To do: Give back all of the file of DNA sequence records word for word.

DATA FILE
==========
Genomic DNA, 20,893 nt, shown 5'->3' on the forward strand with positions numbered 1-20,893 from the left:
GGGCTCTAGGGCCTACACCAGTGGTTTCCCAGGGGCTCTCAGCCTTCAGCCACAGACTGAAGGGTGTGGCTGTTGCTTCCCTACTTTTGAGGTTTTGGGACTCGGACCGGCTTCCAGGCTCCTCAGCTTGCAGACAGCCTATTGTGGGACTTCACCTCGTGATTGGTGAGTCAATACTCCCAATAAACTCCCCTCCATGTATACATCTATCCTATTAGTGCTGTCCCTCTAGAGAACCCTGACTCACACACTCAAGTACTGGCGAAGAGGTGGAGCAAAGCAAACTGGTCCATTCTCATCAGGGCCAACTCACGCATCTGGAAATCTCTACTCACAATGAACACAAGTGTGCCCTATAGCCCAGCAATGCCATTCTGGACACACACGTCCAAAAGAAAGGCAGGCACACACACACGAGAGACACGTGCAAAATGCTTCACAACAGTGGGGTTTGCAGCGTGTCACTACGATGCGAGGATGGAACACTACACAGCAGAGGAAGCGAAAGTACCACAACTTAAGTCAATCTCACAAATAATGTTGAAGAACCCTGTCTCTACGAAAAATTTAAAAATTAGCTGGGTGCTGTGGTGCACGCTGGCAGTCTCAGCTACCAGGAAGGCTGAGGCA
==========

Genomic DNA, 20,893 nt, shown 5'->3' on the forward strand with positions numbered 1-20,893 from the left:
GGGCTCTAGGGCCTACACCAGTGGTTTCCCAGGGGCTCTCAGCCTTCAGCCACAGACTGAAGGGTGTGGCTGTTGCTTCCCTACTTTTGAGGTTTTGGGACTCGGACCGGCTTCCAGGCTCCTCAGCTTGCAGACAGCCTATTGTGGGACTTCACCTCGTGATTGGTGAGTCAATACTCCCAATAAACTCCCCTCCATGTATACATCTATCCTATTAGTGCTGTCCCTCTAGAGAACCCTGACTCACACACTCAAGTACTGGCGAAGAGGTGGAGCAAAGCAAACTGGTCCATTCTCATCAGGGCCAACTCACGCATCTGGAAATCTCTACTCACAATGAACACAAGTGTGCCCTATAGCCCAGCAATGCCATTCTGGACACACACGTCCAAAAGAAAGGCAGGCACACACACACGAGAGACACGTGCAAAATGCTTCACAACAGTGGGGTTTGCAGCGTGTCACTACGATGCGAGGATGGAACACTACACAGCAGAGGAAGCGAAAGTACCACAACTTAAGTCAATCTCACAAATAATGTTGAAGAACCCTGTCTCTACGAAAAATTTAAAAATTAGCTGGGTGCTGTGGTGCACGCTGGCAGTCTCAGCTACCAGGAAGGCTGAGGCA